I just finished Persuader by Lee Child, the sixth or seventh Jack Reacher novel for me in the last couple years. And can I tell you...I love the Jack Reacher novels. Love love. I can't even begin to tell you how much. In fact, I think Reacher ended up worming his way into my character, Pierce, in ARGENT GLASS. Of course, I do not do Pierce justice when we put the two side by side. Reacher's far more sexy than Pierce and Lee is a far better writer than me.
There is something about a tall, strong man who is completely comfortable in his own skin and who isn't afraid to use the weapons he was born with, much less the ones he acquires on the road. Men like him because he's a man's man - he knows all the details of the weapons he uses, did time in the military, and lives a carefree, unencumbered life - he hasn't gotten sucked into raising children and getting "a real job" or any of that other nonsense that being a family man entails. (And yes, I know most fathers would say, "I love my family. I love having children." Of course you do, but honestly, I think all of us parents fantasize, at least occasionally, about a life on the road, free to do what we want, when we want to.) Us ladies, though, we like him because, along with the normal, natural sexy stuff he does in the stories, he respects women. He isn't intimidated by how smart they are or by any kind of power they might hold over him. Okay, he's not really intimidated by anyone, but it takes a special kind of man to not be intimidated by smart, strong women.
Gush. Gush. Gush. I know. It's sickening. But he's a great character, the kind I wouldn't mind stumbling into at my local department store where he'd be picking up a new white t-shirt and a pair of jeans. And he's submerged into well-crafted adventures, novel after novel, without losing any... ummm... Reacher-ness. The beauty of the series is that you can pick any Reacher novel up and start reading. There's no need to start with Book 1. And, if you put off watching Jack Reacher, the movie, because "Who picked Tom Cruise to play blond-haired, 6'5", 250 lb., 50" chest Reacher," which is the criticism I've heard from many people, give it a try anyway. I think Tom embodied the spirit of Reacher, even if he doesn't live up to the character description in the novels. If you watched the movie and want to read the book, look for One Shot.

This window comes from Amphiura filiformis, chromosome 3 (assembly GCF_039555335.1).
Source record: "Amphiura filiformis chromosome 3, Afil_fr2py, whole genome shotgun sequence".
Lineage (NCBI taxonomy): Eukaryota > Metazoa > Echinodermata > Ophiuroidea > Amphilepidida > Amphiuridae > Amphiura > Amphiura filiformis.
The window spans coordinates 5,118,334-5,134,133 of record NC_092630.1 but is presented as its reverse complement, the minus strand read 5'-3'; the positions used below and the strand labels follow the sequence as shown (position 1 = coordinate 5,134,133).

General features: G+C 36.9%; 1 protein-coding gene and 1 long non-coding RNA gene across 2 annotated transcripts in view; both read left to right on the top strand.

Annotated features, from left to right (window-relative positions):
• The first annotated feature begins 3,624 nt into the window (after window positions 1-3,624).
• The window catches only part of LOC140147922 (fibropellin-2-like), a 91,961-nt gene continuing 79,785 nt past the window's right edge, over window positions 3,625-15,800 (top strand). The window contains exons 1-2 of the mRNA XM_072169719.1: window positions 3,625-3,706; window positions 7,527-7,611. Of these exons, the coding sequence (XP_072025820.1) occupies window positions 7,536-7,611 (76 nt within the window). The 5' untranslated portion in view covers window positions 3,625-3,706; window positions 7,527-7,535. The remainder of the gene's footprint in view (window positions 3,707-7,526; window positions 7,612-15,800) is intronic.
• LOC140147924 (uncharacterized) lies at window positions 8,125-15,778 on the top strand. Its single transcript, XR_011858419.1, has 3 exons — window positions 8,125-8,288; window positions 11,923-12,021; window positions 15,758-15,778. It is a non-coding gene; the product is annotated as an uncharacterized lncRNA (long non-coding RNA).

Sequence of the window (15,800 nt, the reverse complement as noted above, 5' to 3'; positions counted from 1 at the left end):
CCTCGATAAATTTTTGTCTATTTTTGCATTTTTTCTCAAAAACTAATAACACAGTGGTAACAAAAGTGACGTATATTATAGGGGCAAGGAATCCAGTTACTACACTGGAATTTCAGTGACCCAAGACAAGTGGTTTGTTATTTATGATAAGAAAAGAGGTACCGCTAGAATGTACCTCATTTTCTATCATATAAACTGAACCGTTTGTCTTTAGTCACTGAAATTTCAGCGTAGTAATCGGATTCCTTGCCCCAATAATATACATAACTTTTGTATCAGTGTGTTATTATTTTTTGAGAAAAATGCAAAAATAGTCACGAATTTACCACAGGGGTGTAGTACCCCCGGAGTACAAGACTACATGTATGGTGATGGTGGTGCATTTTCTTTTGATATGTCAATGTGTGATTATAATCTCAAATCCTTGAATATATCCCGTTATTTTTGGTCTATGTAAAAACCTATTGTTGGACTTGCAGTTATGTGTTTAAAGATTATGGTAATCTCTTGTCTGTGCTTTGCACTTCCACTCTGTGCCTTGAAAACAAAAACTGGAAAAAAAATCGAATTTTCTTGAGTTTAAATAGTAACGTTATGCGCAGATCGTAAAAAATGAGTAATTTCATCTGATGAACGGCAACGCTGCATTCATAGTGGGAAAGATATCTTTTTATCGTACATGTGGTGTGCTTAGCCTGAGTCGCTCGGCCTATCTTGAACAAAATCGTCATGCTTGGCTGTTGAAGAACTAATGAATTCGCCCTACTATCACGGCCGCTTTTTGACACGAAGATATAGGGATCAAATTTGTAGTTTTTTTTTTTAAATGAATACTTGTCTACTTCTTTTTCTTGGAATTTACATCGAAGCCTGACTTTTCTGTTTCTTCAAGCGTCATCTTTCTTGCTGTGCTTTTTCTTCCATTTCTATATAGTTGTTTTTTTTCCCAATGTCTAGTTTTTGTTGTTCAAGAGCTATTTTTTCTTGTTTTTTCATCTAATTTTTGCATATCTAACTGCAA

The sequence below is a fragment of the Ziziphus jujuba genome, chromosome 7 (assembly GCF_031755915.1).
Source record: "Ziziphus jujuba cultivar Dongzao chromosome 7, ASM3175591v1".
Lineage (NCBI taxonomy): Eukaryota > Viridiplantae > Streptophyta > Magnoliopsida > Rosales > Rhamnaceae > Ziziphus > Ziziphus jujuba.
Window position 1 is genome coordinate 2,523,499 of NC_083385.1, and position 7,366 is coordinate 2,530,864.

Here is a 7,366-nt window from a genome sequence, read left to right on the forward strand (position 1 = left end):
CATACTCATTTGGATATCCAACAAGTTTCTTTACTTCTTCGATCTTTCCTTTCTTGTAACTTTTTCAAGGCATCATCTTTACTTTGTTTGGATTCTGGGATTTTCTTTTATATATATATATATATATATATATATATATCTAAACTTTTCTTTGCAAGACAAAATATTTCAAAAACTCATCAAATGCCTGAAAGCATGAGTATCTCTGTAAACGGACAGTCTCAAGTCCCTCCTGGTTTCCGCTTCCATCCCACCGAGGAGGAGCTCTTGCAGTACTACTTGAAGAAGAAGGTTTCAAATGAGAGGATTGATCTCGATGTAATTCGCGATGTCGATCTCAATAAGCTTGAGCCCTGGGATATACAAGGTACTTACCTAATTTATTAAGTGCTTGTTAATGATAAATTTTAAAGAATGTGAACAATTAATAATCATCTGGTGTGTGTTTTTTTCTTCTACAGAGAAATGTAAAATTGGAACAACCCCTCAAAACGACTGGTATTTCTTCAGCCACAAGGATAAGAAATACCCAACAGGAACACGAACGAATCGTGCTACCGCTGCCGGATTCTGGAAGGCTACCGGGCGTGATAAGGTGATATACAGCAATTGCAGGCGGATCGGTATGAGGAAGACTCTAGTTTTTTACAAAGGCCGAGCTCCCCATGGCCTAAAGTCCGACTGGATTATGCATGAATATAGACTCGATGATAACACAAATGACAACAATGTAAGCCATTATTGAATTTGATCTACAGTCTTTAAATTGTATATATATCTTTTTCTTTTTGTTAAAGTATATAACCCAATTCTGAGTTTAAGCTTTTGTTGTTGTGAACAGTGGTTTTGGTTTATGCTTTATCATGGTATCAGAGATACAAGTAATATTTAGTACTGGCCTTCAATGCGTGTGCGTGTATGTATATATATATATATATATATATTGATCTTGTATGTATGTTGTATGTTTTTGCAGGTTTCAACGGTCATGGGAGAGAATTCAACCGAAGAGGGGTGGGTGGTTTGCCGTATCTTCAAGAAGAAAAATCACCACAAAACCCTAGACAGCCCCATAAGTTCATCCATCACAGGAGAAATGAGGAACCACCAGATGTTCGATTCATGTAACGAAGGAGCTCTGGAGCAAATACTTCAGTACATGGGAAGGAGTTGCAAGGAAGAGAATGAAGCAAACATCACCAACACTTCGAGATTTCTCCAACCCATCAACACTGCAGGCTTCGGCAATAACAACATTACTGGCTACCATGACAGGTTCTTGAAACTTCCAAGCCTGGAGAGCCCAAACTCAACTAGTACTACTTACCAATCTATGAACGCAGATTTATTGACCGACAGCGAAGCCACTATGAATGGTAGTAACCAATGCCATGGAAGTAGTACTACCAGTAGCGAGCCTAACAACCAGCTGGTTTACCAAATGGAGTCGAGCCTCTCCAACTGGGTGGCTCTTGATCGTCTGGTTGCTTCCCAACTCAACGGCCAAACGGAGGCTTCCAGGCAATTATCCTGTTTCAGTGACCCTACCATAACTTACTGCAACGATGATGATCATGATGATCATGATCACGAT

Inside Out and Back Again by Thanhha Lai is written in verse. I did not realize this when I selected the book to read it. I chose it strictly based on the what the cover looked like. (This is a great lesson for me in cover design. I wonder how many people choose their books solely by their covers?) When I started on page 1, I thought, "Oh, what a nice way to start the book. A short poem." Then I turned the page. And then I turned another page. Swipe swipe swipe. "The book is all poems? Oh, no. How did I pick a poetry book to take on vacation?"
I was pleasantly surprised to discover, that while the whole book is written in a poetic style I don't typically read, one chapter lead to the next and then the next and so forth, telling a rich and engaging story. So rich and engaging, in fact, that I could not put it down.
I was captivated by the narrator and her love for her family and especially touched by the scene when she discovers her brother has brought a beloved companion on-board for their journey. When his friend perishes and he is unable to let go, she selflessly wraps it in the arms of her treasured mouse-bitten doll before sending it into the depth of the sea, regretting it as any child would, a moment later:
Alone at the back of the ship I open Mother’s white handkerchief. Inside lies my mouse-bitten doll, her arms wrapped around the limp fuzzy body of his chick.
I tie it all into a bundle. Brother Khôi nods and I smile, but I regret not having my doll as soon as the white bundle sinks into the sea.
I treasured the lessons with Miss Washington and hope I have touched at least one life in the way that she does before my life is done. And I wholeheartedly agree with the author, "Whoever invented English should be bitten by a snake."